How to Use the Reformer to Open & Strengthen Hips
Dancers inspire hip envy, but developing those chiseled muscles takes work. If you’re a dancer, or if you wish to look just like one, the Pilates reformer enables this detailed sculpting process. Its springs, straps and gliding carriage support gluteus medius exercise, which opens, or externally rotates your hips; hip abductor or outer thigh exercises, which move your leg away from your center; and gluteus maximus exercise, which extends your hip, moving your leg behind your body. The reformer’s coordinated muscle action enhances hip strength and mobility. Three weekly workouts, and you’ll look and feel great. You might even dance.
Things You’ll Need
- Pilates reformer
- Jump board (optional)
- Pilates reformer box
5 Steps to Use the Reformer to Open & Strengthen Hips
1. Adjust the reformer for your warm-up by securing one or two springs, located at the bottom of the carriage, to the attachments near the foot bar.
Lie supine on the carriage with your toes on the footbar, heels together, feet turned out and knees bent. Inhale, straighten your legs and zip your inner thighs together. Exhale, bend your knees and return to the starting position. Perform 20 reps at a moderate pace to raise your body temperature and warm up your hips. Add challenge over time by attaching the jump board to the foot bar, and use a plyometric jumping action to extend your legs.
2. Add one or two more springs to the carriage, and remain supine for the “frog” position.
Reach behind you for the straps and place your feet in the stirrups. Bend your knees, place your heels together and turn feet away from each other, externally rotating your hips into the “frog” position used in the footwork. Inhale to prepare. Exhale, contract your inner thighs and lower your legs to a 45-degree angle. Engage your core and press your back into the mat. This exercise takes the footwork to a new level, because your back is in an unsupported position. Progress by lifting your hips from the mat when your knees are bent, and rolling your spine into the carriage as you straighten and lower your legs.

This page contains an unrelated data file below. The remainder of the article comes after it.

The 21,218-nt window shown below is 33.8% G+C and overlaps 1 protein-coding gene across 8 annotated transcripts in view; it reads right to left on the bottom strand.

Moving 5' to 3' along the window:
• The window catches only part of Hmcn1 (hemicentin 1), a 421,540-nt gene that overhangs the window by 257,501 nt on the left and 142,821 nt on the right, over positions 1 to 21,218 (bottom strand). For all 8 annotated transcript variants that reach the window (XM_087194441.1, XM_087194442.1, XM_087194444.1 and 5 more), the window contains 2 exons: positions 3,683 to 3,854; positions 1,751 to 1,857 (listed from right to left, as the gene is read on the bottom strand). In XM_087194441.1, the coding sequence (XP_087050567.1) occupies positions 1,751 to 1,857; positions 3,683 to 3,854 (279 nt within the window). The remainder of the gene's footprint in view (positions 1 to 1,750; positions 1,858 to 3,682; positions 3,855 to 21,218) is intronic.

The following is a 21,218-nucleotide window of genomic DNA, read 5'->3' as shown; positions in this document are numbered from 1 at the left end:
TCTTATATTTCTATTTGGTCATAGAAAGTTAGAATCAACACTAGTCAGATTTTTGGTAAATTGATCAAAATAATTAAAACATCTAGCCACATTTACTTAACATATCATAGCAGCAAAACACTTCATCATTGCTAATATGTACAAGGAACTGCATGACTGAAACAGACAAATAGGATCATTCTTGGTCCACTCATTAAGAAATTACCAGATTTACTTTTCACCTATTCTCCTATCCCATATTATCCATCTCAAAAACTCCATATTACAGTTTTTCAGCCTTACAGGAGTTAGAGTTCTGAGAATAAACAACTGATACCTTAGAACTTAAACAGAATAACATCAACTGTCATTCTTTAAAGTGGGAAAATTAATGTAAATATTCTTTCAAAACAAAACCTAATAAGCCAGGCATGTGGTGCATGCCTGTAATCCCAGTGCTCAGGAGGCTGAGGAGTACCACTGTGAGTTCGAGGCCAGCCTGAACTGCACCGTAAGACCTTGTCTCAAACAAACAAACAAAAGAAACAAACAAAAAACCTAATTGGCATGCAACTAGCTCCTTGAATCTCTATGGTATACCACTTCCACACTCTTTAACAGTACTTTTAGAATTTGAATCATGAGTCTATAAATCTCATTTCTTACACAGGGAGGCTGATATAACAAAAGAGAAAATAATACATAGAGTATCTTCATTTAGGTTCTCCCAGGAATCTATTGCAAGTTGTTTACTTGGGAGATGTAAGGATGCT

3. Keep your feet in the stirrups and straighten your legs to a 90-degree angle to address the hip abductors and adductors.
Turn your legs out, inhale, and press your legs apart. Exhale, circle your legs around until your adductors draw them together, and return to the starting position. Do five to 10 reps. Since your legs remain straight, this poses additional challenges on your core muscles. Only add more springs if you can maintain a flat back. Stay with lighter springs if you want to increase your range of motion while strengthening your hips.
4. Position the box on the reformer, in front of the shoulder pads.
Lie on one side on top of the box, with your bottom leg bent, your top leg straight and your head resting in the palm of your hand. Attach the reformer strap to your top foot. Inhale and swing your leg forward. Exhale and swing it back behind you. Do 10 reps on each side. As the leg swings back behind you, the hip extension movement engages your gluteus maximus. Apply the core control you learned in the supine exercises, and maintain a stable pelvis as your leg move forward and back. Do 10 reps using two to four springs.
5. Lower the foot-bar on the reformer to perform standing hip openers, which provide a more functional version of the supine and side-lying exercises.
Step onto the stable platform with one foot and place your other foot on the carriage. Stand in an upright position. Turn your legs out, so that your heels face each other and your feet turn out. Inhale, contract your hip abductors and press your leg out to the side, moving the carriage away from the springs. Exhale and return to center. Do 10 reps on each leg. Two to three springs will give you a wider range of motion. Four springs gives you more resistance.
Tips and Warnings
- If your hips feel particularly tight, warm up by lying supine on the carriage, bending your knee to your chest, and performing five clockwise and counterclockwise circles on each leg.
- If you have trouble stabilizing your back during the frog exercise, take off the straps and place your feet on the foot bar. Start in the same, bent-knee and externally rotated position, and perform the same movements with your feet on the bar.
- Engage you core muscles and perform all movements with control.
- Concentrate on quality of movement rather than quantity of reps.
- Stabilize the carriage before getting on.
- The spring and foot-bar design differs slightly according to the reformer manufacturer. Ask an instructor to assist you in lowering the foot-bar, adjusting the springs, and determining how many springs you need for each exercise.
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